On a more serious note, more than stats and analysis, I trust (strong) players instincts and feelings (mine too). There are ways of winning, a 4d winning against a 6d isnt that crazy, the 4d can be in a good day, the 6d can make some blunders, etc. But the way Carlo won was like a complete mastering of the games.
The way he performed in WAGC was pretty bad, I saw the games, sure he is a copycat of leela in the fuseki then he collapses. This middle game's collapse didn't happen online.

On a personal note I believe he is guilty but in the end it doesnt matter, something has to be done for online tourneys, if we want to keep the pandanet which is a great tournament, some regulations have to be implemented. If it happens not to be enough to make sure there are no cheating then it will be the end of pandanet (and online tourneys in general)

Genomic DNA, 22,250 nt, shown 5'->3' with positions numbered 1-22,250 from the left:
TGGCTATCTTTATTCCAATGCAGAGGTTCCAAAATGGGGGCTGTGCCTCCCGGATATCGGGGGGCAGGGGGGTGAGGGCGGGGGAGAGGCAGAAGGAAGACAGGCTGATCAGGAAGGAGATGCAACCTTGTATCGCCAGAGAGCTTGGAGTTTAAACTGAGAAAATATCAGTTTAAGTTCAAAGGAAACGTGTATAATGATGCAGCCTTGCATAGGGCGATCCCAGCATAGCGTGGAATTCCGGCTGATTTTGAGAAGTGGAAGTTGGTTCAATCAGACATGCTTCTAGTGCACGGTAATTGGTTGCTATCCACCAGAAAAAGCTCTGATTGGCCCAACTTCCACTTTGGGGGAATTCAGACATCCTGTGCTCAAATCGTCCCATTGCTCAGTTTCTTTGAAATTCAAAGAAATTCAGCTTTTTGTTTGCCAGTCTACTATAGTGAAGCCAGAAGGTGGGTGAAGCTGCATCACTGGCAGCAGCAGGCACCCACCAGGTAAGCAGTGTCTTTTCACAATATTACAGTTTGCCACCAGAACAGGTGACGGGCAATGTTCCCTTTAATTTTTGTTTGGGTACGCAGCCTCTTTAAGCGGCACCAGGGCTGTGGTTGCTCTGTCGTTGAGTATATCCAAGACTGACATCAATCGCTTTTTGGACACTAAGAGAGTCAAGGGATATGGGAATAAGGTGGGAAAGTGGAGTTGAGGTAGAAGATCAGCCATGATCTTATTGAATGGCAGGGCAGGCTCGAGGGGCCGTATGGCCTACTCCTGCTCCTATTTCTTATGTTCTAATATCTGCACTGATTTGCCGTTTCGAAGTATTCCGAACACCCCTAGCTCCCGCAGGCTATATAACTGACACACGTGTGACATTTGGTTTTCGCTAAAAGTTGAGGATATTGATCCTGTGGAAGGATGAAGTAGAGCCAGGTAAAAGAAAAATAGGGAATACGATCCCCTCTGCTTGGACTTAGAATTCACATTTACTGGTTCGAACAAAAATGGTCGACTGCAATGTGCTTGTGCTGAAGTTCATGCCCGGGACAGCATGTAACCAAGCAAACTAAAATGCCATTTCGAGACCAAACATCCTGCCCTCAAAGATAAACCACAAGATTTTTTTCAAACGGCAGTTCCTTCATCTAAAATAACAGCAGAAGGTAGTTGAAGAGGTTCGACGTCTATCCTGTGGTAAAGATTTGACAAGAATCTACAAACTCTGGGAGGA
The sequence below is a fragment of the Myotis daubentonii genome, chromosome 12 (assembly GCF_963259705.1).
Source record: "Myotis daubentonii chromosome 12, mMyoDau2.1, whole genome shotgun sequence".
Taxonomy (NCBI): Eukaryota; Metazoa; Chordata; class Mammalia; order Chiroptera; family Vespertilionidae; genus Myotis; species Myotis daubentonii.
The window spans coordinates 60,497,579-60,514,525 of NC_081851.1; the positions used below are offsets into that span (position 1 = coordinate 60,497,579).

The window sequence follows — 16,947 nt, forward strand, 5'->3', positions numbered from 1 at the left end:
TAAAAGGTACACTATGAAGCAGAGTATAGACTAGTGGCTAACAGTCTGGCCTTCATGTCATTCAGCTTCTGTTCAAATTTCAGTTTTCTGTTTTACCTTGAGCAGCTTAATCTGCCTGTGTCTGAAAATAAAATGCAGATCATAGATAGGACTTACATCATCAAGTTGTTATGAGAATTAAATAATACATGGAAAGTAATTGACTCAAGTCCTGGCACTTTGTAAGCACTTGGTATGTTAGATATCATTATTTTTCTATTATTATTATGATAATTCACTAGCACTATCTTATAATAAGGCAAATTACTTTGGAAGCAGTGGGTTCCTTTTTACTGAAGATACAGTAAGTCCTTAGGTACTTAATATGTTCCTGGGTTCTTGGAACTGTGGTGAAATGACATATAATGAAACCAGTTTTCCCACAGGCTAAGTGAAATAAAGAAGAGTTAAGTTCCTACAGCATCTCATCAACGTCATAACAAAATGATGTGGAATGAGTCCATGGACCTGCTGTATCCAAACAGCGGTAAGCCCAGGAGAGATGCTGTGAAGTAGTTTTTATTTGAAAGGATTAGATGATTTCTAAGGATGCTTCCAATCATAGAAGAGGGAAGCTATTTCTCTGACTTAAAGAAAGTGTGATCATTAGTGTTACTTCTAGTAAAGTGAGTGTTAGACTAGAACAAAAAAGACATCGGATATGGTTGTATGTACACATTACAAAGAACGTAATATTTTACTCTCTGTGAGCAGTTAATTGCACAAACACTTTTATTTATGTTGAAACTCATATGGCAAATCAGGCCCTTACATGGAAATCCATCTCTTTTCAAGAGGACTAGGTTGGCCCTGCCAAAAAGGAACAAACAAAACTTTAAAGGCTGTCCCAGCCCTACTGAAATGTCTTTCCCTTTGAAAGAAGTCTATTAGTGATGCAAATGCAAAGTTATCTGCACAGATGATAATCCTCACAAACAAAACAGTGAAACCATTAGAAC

I always believed that such behavior wouldn't happen in League A because we basically all know each other, we are friends or acquaintances, there is a mutual respect of the game and of the players. Italy goes up to league A and all goes to sh*t ? (ok, no joke about italians cheating in sports...)

Anyway, let's not be blind, the cheating is pretty obvious but we just move on, make some new rules then we will see.


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Post #227 Posted: Wed May 30, 2018 9:44 am 
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ben0 wrote:
Hello, hello,


I always believed that such behavior wouldn't happen in League A because we basically all know each other, we are friends or acquaintances, there is a mutual respect of the game and of the players. Italy goes up to league A and all goes to sh*t ? (ok, no joke about italians cheating in sports...)




Hello Ben, this must be not what you really think, too much insulting, a team and a Country. I'll never belive a go player could write something like this.

Am I wrong?

Mirco.


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 Post subject: Re: “Decision: case of using computer assistance in League A
Post #228 Posted: Thu May 31, 2018 2:55 am